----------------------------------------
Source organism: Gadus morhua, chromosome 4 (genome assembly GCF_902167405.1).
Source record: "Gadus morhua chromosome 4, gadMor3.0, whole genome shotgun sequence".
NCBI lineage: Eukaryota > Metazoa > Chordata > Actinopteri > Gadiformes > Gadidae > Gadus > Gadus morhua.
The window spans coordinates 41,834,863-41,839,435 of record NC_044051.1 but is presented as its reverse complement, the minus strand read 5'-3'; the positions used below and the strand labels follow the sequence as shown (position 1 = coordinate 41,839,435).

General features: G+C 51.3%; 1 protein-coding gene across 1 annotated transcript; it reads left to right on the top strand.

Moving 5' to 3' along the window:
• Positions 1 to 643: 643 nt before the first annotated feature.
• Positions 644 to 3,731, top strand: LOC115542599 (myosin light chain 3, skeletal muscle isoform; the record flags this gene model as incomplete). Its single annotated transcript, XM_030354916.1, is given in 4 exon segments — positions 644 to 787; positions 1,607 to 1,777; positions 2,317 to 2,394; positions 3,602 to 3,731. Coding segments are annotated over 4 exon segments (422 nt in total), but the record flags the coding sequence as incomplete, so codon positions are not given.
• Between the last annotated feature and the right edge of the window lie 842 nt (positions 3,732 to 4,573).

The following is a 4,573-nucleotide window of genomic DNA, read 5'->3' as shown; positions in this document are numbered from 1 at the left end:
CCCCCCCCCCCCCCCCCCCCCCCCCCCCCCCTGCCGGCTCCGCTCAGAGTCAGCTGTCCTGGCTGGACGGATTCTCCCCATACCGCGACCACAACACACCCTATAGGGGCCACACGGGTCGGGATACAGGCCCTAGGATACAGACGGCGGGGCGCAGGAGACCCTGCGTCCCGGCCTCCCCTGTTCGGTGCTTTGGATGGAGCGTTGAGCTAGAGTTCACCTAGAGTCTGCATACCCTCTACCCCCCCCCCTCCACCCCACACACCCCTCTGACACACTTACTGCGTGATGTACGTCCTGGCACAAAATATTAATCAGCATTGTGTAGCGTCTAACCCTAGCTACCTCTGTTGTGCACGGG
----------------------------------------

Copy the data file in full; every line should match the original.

Source organism: Gadus morhua, chromosome 4 (genome assembly GCF_902167405.1).
Source record: "Gadus morhua chromosome 4, gadMor3.0, whole genome shotgun sequence".
NCBI lineage: Eukaryota > Metazoa > Chordata > Actinopteri > Gadiformes > Gadidae > Gadus > Gadus morhua.
The window spans coordinates 41,834,863-41,839,435 of record NC_044051.1 but is presented as its reverse complement, the minus strand read 5'-3'; the positions used below and the strand labels follow the sequence as shown (position 1 = coordinate 41,839,435).

General features: G+C 51.3%; 1 protein-coding gene across 1 annotated transcript; it reads left to right on the top strand.

Moving 5' to 3' along the window:
• Positions 1 to 643: 643 nt before the first annotated feature.
• Positions 644 to 3,731, top strand: LOC115542599 (myosin light chain 3, skeletal muscle isoform; the record flags this gene model as incomplete). Its single annotated transcript, XM_030354916.1, is given in 4 exon segments — positions 644 to 787; positions 1,607 to 1,777; positions 2,317 to 2,394; positions 3,602 to 3,731. Coding segments are annotated over 4 exon segments (422 nt in total), but the record flags the coding sequence as incomplete, so codon positions are not given.
• Between the last annotated feature and the right edge of the window lie 842 nt (positions 3,732 to 4,573).

The following is a 4,573-nucleotide window of genomic DNA, read 5'->3' as shown; positions in this document are numbered from 1 at the left end:
CCCCCCCCCCCCCCCCCCCCCCCCCCCCCCCTGCCGGCTCCGCTCAGAGTCAGCTGTCCTGGCTGGACGGATTCTCCCCATACCGCGACCACAACACACCCTATAGGGGCCACACGGGTCGGGATACAGGCCCTAGGATACAGACGGCGGGGCGCAGGAGACCCTGCGTCCCGGCCTCCCCTGTTCGGTGCTTTGGATGGAGCGTTGAGCTAGAGTTCACCTAGAGTCTGCATACCCTCTACCCCCCCCCCTCCACCCCACACACCCCTCTGACACACTTACTGCGTGATGTACGTCCTGGCACAAAATATTAATCAGCATTGTGTAGCGTCTAACCCTAGCTACCTCTGTTGTGCACGGG